Several factors go into choosing which cats will be showcased at Meow Parlour. Including the older, hard-to-adopt cats, KittyKind selects cats that interact well with people and other cats. The volunteers also consider how long a cat has been waiting to be adopted and if a cat’s previous adoption was unsuccessful.

Hibel and Schecter tell the story of Julian, who was born last spring. Julian’s two brothers were adopted together, and he went to a home that already had an older cat. The dichotomy of the settled feline versus the rambunctious kitten proved to be the wrong match, and Julian was returned to KittyKind.

Eleven cats were roaming around Meow Parlour on a recent Sunday morning. Along with Fang and Cisco was Julian, who has become the most popular cat in the cafe because of his playful, outgoing personality.

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Julian

Hibel says that KittyKind receives around 40 inquiries each week from good samaritans who have found strays or from people who, for a variety of reasons, can no longer keep  – or no longer want – their cats. The volunteers go through a detailed checklist before a cat is processed into the KittyKind adoption system, making sure the cats are spayed or neutered and have no medical conditions or are receiving treatment for their medical conditions.

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Miriam Hibel (left) and Kathy Schecter of KittyKind

They advise good samaritans to foster the rescued cats for a period of time and to fill out an “intake questionnaire” that gives KittyKind insight into the cats’ personalities, likes and dislikes, and behaviors in certain situations, such as when children are nearby or when a stranger visits.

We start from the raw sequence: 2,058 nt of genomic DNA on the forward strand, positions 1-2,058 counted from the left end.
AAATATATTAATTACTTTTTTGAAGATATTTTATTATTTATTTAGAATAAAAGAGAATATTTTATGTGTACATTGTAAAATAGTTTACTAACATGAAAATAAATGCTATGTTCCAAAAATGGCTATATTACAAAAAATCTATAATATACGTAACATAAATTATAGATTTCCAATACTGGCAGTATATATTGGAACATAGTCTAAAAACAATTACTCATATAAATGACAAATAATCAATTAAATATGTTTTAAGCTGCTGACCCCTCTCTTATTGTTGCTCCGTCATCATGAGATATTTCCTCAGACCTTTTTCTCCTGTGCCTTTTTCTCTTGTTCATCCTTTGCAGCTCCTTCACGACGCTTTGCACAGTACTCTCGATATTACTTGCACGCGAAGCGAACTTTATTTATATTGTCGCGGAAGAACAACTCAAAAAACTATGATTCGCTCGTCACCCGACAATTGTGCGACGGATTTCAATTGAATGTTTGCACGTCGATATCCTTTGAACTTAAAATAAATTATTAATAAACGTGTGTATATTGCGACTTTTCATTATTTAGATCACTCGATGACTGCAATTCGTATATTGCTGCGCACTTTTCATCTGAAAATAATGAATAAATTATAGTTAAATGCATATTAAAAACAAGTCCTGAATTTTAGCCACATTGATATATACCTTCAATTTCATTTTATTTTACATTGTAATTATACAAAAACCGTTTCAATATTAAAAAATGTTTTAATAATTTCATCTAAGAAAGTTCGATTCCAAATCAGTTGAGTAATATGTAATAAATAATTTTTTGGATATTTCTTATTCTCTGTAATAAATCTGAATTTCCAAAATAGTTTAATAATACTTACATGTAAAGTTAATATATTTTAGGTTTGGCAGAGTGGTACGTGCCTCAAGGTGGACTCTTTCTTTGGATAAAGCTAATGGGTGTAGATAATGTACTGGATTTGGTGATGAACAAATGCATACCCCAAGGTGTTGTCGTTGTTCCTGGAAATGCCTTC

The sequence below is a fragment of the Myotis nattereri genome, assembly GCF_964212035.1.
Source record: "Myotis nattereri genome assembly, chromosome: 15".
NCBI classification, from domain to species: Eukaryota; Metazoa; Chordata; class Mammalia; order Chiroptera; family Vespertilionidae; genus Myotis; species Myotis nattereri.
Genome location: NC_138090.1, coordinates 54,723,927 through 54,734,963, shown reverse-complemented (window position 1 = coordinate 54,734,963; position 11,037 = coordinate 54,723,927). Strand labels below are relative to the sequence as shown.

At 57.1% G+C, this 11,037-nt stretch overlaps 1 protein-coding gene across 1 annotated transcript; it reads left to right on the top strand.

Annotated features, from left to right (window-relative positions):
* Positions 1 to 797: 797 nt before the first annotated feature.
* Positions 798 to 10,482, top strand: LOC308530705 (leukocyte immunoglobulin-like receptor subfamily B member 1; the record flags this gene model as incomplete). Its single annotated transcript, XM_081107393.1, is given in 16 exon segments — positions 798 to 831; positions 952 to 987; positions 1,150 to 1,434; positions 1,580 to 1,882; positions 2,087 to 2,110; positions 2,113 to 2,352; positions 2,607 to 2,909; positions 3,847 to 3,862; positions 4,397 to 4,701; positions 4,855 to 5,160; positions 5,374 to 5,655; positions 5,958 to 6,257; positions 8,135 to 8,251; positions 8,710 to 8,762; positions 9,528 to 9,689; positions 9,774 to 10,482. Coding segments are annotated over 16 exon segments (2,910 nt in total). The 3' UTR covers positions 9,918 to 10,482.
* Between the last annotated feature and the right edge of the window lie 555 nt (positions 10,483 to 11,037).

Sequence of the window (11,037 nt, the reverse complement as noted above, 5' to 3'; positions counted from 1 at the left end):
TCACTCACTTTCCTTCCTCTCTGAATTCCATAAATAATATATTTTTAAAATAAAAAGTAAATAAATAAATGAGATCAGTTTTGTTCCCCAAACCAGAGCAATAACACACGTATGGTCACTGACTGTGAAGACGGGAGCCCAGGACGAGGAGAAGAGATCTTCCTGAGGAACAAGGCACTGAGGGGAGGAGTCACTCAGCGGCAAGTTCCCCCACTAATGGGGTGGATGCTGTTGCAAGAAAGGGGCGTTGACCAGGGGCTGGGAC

According to Hibel, KittyKind rescues and places 500 to 600 cats every year.

“There are always ten times as many cats who need us,” she says. “It breaks our heart because we can’t help every one of them, we can’t take in every one of them.”

Hibel is hopeful that KittyKind’s partnership with Meow Parlour will allow more cats to be rescued as well as increase awareness of the organization in general.

“I think it’s an opportunity for us to expand our intake,” says Hibel. “We are and always have been primarily a street rescue group in that we work with the good samaritan who has found a cat or a network of amazingly dedicated rescuers . . . We might expand our owner-surrendering intake because those might be candidates for the cafe because they’re coming from a home. It gives us a venue for a different type of cat we can take in. I think it will also maybe provide an opportunity for people who are interested in volunteering with us, so in that way expand our donor/supporter/volunteer network.”

In some ways Meow Parlour’s operation mirrors KittyKind’s meticulous process. Unlike the Purina ONE pop-up cat cafe, there are no crowds of crazy cat people standing in three-hour lines that wind around the corner. Instead, Meow Parlour implemented an online reservation system through which it controls the amount of guests at any given time, and there are no walk-ins. (Technically, each time slot is already booked until March, but there are occasional openings due to cancellations, so follow @MeowParlour on Twitter and Instagram to receive updates.)

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Meow Parlour’s cat-friendly furniture

Upon arrival at the appointed time, guests must sign a waiver, remove their shoes, and sanitize their hands before entering the clean and attractively appointed space. Once inside, guests are free to play with all of the cats and order snacks from the Macaron Parlour located around the corner. Customers interested in adopting the cats must fill out an application and meet with KittyKind’s adoption representatives, who will also schedule a home visit.

“We’re not a walk-out-the-door-with-a-cat kind of place,” says Schecter. “We do our best to make sure it’s a safe home.”

“We often encourage people if they are drawn to a cat to do a trial foster because we want the commitment to be serious,” says Hibel. “I think one thing the cat cafe will do is get them to really see the cat because no matter how much I say to someone, ‘I think this is a great cat’ and the intake questionnaire is saying it’s a great cat, if they don’t feel that connection, they might not give that cat a chance even on a foster . . . To that extent it might encourage people to take a chance on a cat.”

Two cats have been adopted as a result, and certainly there will be more to come. Who can resist a cat in a cafe?

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Checking out Hester Street